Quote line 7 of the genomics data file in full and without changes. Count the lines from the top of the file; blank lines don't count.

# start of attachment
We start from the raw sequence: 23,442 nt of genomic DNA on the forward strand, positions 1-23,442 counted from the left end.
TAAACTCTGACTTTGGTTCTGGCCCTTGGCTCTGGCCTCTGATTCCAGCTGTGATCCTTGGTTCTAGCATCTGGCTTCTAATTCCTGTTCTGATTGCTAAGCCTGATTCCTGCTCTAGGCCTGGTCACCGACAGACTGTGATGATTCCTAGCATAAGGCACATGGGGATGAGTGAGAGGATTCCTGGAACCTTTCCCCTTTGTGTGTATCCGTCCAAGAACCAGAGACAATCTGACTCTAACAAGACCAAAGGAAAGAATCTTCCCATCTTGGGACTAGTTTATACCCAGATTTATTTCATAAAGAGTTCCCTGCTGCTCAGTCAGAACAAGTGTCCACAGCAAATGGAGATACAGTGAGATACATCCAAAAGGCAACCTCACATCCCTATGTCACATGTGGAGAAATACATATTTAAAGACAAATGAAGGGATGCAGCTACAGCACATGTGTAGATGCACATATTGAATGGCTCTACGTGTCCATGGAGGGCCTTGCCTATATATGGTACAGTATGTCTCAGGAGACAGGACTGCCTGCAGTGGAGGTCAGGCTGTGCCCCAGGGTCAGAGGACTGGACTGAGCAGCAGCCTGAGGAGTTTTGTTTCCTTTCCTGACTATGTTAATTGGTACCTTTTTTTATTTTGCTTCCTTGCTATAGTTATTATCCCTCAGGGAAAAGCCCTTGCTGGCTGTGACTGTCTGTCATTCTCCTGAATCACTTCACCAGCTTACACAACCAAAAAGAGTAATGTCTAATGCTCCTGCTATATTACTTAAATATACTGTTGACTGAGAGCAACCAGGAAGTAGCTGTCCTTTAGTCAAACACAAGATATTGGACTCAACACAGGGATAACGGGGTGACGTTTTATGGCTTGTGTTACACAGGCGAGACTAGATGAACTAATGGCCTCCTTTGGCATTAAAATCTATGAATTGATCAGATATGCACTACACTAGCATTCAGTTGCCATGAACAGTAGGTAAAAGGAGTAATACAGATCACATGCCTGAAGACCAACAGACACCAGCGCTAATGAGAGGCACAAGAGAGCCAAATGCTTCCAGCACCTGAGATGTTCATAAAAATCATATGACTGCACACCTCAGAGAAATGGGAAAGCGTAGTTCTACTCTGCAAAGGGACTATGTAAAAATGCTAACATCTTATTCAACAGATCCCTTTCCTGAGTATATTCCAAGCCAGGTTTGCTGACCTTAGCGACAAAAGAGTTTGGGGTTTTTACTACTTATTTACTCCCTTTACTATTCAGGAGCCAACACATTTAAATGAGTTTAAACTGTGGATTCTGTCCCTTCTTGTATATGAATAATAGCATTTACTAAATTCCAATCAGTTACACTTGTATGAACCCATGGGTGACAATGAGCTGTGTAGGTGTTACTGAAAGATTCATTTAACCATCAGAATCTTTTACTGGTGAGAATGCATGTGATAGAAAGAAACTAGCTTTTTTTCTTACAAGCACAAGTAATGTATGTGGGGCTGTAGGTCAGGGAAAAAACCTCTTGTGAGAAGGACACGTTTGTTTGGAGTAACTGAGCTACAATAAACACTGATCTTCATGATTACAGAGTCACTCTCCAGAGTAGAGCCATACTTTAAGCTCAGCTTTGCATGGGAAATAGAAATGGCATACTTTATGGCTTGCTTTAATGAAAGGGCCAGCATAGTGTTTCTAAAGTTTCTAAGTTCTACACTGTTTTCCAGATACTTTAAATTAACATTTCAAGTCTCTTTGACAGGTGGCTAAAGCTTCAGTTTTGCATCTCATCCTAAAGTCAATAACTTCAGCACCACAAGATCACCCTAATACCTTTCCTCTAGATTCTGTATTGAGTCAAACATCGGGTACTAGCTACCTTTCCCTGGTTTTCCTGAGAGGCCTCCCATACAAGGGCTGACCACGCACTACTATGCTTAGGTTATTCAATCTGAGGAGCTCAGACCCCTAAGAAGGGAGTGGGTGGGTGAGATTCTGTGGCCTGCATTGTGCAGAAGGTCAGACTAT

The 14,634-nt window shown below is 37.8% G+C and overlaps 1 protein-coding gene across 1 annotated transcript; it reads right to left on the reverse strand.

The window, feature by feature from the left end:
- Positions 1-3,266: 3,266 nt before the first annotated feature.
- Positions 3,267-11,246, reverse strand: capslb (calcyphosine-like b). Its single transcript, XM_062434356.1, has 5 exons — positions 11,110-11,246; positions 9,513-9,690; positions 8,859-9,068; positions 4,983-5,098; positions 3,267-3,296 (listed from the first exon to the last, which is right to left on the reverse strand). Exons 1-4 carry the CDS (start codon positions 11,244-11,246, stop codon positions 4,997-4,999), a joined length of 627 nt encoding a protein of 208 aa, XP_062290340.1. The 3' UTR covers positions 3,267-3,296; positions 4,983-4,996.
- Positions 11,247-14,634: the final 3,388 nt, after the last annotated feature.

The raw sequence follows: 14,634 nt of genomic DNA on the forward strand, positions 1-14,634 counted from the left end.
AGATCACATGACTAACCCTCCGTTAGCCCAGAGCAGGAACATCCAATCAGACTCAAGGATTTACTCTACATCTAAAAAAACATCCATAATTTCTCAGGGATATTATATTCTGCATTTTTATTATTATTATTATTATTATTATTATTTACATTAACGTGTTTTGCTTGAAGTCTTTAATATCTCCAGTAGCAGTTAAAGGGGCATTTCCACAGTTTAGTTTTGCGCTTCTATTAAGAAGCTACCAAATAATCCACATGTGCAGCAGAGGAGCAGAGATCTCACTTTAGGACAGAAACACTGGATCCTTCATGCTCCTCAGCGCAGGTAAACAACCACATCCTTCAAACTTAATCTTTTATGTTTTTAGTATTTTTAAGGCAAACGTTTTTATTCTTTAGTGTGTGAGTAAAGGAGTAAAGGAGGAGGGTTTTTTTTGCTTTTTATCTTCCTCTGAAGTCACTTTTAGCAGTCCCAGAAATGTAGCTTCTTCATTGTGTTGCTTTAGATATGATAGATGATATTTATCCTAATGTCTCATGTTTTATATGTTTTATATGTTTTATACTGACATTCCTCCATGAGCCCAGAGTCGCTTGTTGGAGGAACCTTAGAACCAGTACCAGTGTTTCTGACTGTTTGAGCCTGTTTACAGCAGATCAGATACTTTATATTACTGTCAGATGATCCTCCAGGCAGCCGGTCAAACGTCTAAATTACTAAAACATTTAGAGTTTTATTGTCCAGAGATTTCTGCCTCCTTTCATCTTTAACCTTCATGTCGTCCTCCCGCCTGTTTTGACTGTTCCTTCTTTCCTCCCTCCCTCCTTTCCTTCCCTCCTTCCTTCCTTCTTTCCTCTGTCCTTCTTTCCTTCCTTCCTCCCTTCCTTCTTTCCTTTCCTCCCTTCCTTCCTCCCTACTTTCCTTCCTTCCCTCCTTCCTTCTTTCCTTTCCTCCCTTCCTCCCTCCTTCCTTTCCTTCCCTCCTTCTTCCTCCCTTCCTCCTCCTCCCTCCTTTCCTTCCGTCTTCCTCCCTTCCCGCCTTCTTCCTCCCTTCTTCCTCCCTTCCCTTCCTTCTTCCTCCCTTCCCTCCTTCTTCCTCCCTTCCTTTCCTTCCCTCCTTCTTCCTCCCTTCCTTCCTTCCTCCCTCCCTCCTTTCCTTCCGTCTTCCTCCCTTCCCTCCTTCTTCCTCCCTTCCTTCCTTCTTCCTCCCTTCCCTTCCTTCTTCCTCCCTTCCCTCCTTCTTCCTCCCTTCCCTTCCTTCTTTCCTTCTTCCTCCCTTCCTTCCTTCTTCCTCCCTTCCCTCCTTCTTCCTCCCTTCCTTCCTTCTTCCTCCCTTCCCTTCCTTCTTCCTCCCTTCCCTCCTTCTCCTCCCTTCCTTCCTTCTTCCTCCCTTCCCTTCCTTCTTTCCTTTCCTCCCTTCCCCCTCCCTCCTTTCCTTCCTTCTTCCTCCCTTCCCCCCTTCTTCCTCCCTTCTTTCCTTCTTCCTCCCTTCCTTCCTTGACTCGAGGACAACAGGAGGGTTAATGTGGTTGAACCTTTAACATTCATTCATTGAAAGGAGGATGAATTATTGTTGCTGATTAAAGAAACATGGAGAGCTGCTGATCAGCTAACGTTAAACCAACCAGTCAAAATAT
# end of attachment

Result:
- Positions 11,247-14,634: the final 3,388 nt, after the last annotated feature.